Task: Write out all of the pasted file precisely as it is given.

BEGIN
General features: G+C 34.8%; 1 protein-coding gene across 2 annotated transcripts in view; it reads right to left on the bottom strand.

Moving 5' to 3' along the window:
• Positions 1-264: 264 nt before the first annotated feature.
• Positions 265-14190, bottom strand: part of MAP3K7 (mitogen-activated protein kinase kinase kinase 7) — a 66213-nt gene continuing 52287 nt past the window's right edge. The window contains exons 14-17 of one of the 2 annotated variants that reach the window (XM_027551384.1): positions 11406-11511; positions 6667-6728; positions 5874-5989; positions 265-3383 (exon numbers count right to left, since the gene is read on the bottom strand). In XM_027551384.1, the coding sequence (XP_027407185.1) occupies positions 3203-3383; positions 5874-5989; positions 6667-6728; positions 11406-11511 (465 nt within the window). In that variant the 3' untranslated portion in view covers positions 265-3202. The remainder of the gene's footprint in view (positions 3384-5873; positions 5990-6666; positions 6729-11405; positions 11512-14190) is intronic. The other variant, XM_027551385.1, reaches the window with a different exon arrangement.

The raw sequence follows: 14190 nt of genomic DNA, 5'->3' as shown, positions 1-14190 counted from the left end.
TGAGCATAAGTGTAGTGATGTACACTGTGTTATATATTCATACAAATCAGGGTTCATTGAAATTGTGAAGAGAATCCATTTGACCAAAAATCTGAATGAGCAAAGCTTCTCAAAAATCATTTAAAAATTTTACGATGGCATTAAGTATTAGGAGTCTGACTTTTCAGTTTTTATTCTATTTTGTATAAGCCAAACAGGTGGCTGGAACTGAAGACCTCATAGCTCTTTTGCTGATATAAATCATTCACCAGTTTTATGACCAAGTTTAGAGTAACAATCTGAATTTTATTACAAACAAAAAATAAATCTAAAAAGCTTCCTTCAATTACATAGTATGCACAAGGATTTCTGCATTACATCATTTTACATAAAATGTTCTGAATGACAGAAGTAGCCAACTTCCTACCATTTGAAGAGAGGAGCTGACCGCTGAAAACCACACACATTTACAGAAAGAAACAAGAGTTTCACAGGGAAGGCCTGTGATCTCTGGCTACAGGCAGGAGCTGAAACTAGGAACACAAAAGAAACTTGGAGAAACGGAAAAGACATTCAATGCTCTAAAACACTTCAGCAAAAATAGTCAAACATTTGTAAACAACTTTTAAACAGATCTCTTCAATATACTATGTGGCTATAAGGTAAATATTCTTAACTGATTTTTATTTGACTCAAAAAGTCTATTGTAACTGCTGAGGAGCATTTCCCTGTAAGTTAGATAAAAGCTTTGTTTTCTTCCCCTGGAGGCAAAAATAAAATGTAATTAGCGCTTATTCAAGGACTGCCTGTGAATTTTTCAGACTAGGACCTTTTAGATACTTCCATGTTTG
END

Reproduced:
General features: G+C 34.8%; 1 protein-coding gene across 2 annotated transcripts in view; it reads right to left on the bottom strand.

Moving 5' to 3' along the window:
• Positions 1-264: 264 nt before the first annotated feature.
• Positions 265-14190, bottom strand: part of MAP3K7 (mitogen-activated protein kinase kinase kinase 7) — a 66213-nt gene continuing 52287 nt past the window's right edge. The window contains exons 14-17 of one of the 2 annotated variants that reach the window (XM_027551384.1): positions 11406-11511; positions 6667-6728; positions 5874-5989; positions 265-3383 (exon numbers count right to left, since the gene is read on the bottom strand). In XM_027551384.1, the coding sequence (XP_027407185.1) occupies positions 3203-3383; positions 5874-5989; positions 6667-6728; positions 11406-11511 (465 nt within the window). In that variant the 3' untranslated portion in view covers positions 265-3202. The remainder of the gene's footprint in view (positions 3384-5873; positions 5990-6666; positions 6729-11405; positions 11512-14190) is intronic. The other variant, XM_027551385.1, reaches the window with a different exon arrangement.

The raw sequence follows: 14190 nt of genomic DNA, 5'->3' as shown, positions 1-14190 counted from the left end.
TGAGCATAAGTGTAGTGATGTACACTGTGTTATATATTCATACAAATCAGGGTTCATTGAAATTGTGAAGAGAATCCATTTGACCAAAAATCTGAATGAGCAAAGCTTCTCAAAAATCATTTAAAAATTTTACGATGGCATTAAGTATTAGGAGTCTGACTTTTCAGTTTTTATTCTATTTTGTATAAGCCAAACAGGTGGCTGGAACTGAAGACCTCATAGCTCTTTTGCTGATATAAATCATTCACCAGTTTTATGACCAAGTTTAGAGTAACAATCTGAATTTTATTACAAACAAAAAATAAATCTAAAAAGCTTCCTTCAATTACATAGTATGCACAAGGATTTCTGCATTACATCATTTTACATAAAATGTTCTGAATGACAGAAGTAGCCAACTTCCTACCATTTGAAGAGAGGAGCTGACCGCTGAAAACCACACACATTTACAGAAAGAAACAAGAGTTTCACAGGGAAGGCCTGTGATCTCTGGCTACAGGCAGGAGCTGAAACTAGGAACACAAAAGAAACTTGGAGAAACGGAAAAGACATTCAATGCTCTAAAACACTTCAGCAAAAATAGTCAAACATTTGTAAACAACTTTTAAACAGATCTCTTCAATATACTATGTGGCTATAAGGTAAATATTCTTAACTGATTTTTATTTGACTCAAAAAGTCTATTGTAACTGCTGAGGAGCATTTCCCTGTAAGTTAGATAAAAGCTTTGTTTTCTTCCCCTGGAGGCAAAAATAAAATGTAATTAGCGCTTATTCAAGGACTGCCTGTGAATTTTTCAGACTAGGACCTTTTAGATACTTCCATGTTTG